Yeah, there’s some guest spots I’m working on right now. I can’t really say too much… I’m singing a song for Ihsahn’s new thing [who was also guest vocalist for the DTP song “Juular”]. I’ve got a ton of things that are happening, but again I can’t really say too much about it right now.
What’s the story behind the recording of Gojira’s “Of Blood And Salt” song?
I love Gojira. Like, legitimately. I think they’ve got it right as far as writing heavy music to say something other than “I hate my dad” or whatever. It has such powerful meaning and to be able to say something passionate, in their case about the environment, speaks a lot for them. I’m not even really sure what the hell I’m trying to say, but it’s about things larger than me, be it nature or math, and I kind of use humor to disarm it. It’s always about infinity. With Gojira, using heavy music to say something that is important to them makes me love them and I think they’re fucking awesome. I met Joe Duplantier after a show in New York and we got along really well. So when it came time for Gojira to do their Sea Shepard EP, he asked me if I wanted to be involved and I asked him if he wanted to be involved on Deconstruction [vocals on the track “Sumeria”], and we talked on the phone and realized we had a fair bit in common.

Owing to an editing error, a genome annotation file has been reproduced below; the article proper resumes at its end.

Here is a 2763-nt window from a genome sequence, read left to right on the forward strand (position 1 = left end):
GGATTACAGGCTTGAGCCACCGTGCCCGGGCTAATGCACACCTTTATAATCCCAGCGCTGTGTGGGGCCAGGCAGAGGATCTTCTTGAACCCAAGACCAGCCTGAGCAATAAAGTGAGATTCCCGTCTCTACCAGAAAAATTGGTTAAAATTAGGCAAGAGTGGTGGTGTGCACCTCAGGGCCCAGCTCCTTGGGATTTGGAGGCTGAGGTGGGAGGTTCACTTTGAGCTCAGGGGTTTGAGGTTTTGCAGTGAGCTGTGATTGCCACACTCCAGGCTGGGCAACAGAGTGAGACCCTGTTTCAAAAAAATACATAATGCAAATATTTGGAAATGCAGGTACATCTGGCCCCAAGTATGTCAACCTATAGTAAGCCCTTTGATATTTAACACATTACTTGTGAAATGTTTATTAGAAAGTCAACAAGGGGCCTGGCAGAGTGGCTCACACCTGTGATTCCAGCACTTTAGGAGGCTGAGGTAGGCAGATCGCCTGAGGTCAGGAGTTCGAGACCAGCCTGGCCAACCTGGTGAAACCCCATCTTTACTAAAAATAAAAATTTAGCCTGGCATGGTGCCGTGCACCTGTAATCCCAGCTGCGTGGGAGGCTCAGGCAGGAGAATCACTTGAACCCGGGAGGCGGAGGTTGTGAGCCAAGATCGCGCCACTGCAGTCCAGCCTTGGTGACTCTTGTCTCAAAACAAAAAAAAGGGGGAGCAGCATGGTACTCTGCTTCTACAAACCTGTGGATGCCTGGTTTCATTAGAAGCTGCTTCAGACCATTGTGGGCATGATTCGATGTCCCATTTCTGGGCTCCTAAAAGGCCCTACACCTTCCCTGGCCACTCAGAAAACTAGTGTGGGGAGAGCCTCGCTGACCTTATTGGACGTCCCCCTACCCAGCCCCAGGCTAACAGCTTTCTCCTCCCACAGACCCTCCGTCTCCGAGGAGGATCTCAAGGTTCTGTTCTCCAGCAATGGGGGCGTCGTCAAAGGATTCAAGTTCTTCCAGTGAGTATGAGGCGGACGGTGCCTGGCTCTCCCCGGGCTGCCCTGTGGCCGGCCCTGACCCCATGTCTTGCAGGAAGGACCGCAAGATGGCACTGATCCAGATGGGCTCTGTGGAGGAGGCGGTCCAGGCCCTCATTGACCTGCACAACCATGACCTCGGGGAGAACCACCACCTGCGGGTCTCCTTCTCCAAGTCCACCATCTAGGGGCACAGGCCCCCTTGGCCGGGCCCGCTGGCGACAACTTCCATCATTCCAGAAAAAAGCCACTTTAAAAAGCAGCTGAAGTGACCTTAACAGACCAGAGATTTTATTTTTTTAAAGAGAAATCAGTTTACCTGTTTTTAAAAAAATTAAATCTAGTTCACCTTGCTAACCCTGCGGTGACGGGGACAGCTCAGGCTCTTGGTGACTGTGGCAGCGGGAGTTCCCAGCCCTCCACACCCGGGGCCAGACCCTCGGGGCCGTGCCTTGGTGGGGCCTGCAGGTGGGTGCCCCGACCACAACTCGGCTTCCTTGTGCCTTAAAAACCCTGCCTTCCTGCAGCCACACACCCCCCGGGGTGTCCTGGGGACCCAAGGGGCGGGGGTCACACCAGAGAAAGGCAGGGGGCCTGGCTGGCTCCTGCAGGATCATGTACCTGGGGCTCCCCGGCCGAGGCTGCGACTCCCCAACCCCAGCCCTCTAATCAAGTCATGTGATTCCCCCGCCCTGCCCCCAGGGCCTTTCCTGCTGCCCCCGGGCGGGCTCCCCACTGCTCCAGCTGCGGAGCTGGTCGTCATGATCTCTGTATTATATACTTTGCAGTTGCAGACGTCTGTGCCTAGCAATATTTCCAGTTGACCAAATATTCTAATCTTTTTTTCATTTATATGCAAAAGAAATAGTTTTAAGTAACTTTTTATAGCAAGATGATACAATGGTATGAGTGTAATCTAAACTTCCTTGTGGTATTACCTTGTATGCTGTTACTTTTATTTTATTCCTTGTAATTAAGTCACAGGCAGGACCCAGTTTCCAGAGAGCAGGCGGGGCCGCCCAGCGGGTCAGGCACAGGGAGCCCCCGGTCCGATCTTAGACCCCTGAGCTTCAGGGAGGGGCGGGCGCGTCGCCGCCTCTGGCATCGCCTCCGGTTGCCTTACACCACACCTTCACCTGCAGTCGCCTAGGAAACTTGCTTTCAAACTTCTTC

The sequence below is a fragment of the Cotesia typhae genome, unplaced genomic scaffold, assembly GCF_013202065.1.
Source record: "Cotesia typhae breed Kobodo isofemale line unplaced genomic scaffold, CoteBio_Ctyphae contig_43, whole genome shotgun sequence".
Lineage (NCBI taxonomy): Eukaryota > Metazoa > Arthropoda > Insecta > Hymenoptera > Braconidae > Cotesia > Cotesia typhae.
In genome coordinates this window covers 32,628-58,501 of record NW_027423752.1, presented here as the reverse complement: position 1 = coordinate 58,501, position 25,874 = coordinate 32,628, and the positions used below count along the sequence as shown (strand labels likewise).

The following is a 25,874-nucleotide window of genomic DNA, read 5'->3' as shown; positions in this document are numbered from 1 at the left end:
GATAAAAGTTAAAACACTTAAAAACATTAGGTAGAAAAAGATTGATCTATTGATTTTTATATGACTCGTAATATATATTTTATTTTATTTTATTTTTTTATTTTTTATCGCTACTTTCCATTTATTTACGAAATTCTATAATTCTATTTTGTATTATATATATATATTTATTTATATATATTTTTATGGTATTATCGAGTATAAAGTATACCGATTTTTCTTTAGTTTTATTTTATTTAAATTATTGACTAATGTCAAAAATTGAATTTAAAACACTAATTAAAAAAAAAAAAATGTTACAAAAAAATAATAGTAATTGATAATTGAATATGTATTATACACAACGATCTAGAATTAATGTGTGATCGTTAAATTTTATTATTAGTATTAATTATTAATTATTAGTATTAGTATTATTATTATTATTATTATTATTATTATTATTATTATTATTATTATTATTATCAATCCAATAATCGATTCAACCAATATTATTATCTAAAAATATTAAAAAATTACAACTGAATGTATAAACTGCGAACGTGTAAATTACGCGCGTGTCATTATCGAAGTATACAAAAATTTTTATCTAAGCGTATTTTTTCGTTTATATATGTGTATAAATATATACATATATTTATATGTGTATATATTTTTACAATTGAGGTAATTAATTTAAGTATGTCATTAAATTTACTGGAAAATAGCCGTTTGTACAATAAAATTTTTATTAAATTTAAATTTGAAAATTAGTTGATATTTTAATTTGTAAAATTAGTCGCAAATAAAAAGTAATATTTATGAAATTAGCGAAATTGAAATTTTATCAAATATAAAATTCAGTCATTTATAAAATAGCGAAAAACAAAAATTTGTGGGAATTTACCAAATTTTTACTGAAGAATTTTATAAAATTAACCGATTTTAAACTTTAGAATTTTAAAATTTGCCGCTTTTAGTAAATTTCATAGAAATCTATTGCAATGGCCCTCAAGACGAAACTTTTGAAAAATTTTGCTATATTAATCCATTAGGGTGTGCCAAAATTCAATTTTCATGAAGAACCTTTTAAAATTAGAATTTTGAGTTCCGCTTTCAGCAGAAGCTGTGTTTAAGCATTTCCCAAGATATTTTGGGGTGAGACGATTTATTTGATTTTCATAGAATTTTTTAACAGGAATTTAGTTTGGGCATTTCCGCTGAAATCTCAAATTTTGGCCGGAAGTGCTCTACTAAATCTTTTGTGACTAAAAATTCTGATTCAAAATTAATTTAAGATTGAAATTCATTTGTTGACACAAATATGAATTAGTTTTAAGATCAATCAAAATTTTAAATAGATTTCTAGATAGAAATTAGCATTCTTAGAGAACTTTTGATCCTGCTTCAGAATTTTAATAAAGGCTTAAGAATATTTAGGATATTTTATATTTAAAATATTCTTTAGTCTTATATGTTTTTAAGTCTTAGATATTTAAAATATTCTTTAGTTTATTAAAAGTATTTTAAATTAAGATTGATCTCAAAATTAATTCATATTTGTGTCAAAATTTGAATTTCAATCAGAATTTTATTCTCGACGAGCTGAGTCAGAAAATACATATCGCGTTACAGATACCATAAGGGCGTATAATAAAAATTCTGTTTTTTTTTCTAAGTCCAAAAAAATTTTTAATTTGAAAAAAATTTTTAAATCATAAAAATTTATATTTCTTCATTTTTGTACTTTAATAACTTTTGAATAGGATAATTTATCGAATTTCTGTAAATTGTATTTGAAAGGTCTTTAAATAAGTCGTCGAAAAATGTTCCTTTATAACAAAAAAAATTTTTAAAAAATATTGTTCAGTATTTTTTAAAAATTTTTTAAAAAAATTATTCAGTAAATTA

So what is this Devin Townsend box set that’s coming out soon, entitled Contain Us? When and where are you recording the live performances of the albums for the box set?
In London as a matter of fact. God, I have so much work to do… the box set is eight discs, which consists of the four records, two of which (Ghost and Deconstruction) are re-mastered to a certain extent. One disc is full of b-sides taken from the recording of the four albums. Another disc is demos, and the other two discs are DVDs which contain live performances, all of the stupid Youtube clips I’ve done, audio commentary of all four albums, live audio tracks, stems for remixing and more. There will also be a 75-page book of pictures and dumb little stories I wrote. I think it’s a really cool product. Whenever I see re-masters and re-issues, I think that the industry is just doing what it can to get cash from the fan base, but as far I’m concerned the fan base is more welcome to everything I’ve done for free. However, we have to pay for the stupid expenses somehow, so if we’re going to release things that are cool, I like to think they’re worth it. [You can read more about it Here]
So considering that this box set will have b-sides from the DTP albums, will Ghost 2 be an actual album?